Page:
Holiday Parites and Personal Impact

Today is Tuesday, so this post is on positive personal impact.

The holiday season is upon us.  That means holiday office parties.  Holiday office parties are a great place to enhance – or detract – from your personal impact.  Lydia Ramsey, my friend and author of Manners That Sell: Adding the Polish that Builds Profits, says it quite well. 

“(Company holiday parties are) not like going to a party with your family or friends…People are always talking about what you did…You can ruin your professional reputation very quickly at the office party.”

Lydia is correct.  You may have fun for a couple of hours at the party, but you can pay the price for a long time afterwards if you cross certain lines – that may not even be visible to you. 

I advise my coaching clients to attend company holiday parties – your absence might be noted in a negative way.  I also suggest that they make sure that they are one their best behavior.  This means drinking very little or not at all.  I suggest having one glass of wine or a beer and then switching to club soda for the rest of the evening.

The same holds true for food.  Don’t spend the entire party at the buffet table.  People will notice, and they will talk.  Again, fix yourself a small plate shortly after you arrive, and then spend the rest of the party chatting with your colleagues and co workers.

Holiday parties often provide an opportunity to meet senior people in your company.  Treat this as the career opportunity it is.  Lydia has a great suggestion for meeting and greeting senior leaders in your company. 

“Put some thought into what you’ll say should you find yourself talking to someone important in your company.  Think about what you will say when you come face to face with the boss at the party, before the party.  You don’t want to be standing there, looking at the boss with nothing coming out of your mouth.”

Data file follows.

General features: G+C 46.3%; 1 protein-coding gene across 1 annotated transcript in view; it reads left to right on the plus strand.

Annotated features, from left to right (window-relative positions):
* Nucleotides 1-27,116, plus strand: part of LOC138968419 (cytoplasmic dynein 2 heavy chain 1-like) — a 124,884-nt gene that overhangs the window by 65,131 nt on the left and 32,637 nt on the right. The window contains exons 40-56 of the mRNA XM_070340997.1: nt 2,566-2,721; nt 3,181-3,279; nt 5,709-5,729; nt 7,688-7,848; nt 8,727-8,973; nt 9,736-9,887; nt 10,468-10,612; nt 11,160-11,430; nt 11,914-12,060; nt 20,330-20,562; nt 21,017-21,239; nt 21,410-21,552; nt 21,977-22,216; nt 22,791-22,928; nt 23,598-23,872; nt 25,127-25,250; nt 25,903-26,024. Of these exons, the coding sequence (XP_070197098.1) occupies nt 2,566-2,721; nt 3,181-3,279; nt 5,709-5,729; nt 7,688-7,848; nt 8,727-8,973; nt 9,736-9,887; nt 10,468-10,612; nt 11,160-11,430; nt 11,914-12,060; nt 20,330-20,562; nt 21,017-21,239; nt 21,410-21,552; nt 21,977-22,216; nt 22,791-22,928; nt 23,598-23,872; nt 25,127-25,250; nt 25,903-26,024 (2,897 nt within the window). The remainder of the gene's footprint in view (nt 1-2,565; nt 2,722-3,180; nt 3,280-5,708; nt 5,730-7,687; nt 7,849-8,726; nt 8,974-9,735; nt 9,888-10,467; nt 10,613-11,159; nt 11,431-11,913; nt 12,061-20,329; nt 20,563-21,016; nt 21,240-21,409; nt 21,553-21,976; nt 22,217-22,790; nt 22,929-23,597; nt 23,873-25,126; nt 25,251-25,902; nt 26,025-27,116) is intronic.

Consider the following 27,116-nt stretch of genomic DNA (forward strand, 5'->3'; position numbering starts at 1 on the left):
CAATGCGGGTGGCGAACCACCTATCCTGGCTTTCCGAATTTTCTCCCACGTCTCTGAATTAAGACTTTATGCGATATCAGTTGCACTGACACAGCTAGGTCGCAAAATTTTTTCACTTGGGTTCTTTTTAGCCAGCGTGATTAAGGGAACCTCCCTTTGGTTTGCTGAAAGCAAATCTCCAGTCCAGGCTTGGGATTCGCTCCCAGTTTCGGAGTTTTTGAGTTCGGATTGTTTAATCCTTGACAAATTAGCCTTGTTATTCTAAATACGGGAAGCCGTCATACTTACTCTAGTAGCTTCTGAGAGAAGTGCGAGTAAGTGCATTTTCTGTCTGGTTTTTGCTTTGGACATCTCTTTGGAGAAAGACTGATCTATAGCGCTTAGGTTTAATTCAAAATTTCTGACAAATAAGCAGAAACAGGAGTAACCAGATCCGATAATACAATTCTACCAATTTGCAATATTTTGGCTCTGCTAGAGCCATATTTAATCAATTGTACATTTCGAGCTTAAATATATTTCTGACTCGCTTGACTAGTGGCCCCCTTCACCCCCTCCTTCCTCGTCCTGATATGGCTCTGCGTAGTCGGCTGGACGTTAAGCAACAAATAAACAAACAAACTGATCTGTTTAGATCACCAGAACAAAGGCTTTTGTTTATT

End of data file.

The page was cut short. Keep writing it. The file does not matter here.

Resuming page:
The common sense point here is simple.  You can make a career enhancing or detracting impression at your company’s holiday party.  Use it as an opportunity to build positive personal impact.  Follow these rules:

  • Arrive on time.
  • Remain at the party until 15 to 30 minutes before the established ending time.  Do not stay beyond the established ending time.
  • Circulate.  Speak to everyone there, not just the people with whom you work everyday.
  • Eat and drink in moderation.
  • Plan what you will say to senior executives prior to arriving at the party.
  • Enjoy yourself, and help others to enjoy themselves too.

Happy Holidays to you.

That’s it for today.  Thanks for reading.  Log on to my website for more common sense.  Check out my other blog: for common sense advice on leading people and running a small business, and to get an electronic copy of my book 4 Secrets of High Performing Organizations.

I’ll see you around the web, and at Alex’s Lemonade Stand.


PS: Speaking of Alex’s Lemonade Stand – my fundraising page is still open.  Please go to to read Alex’s inspiring story and to donate if you can.

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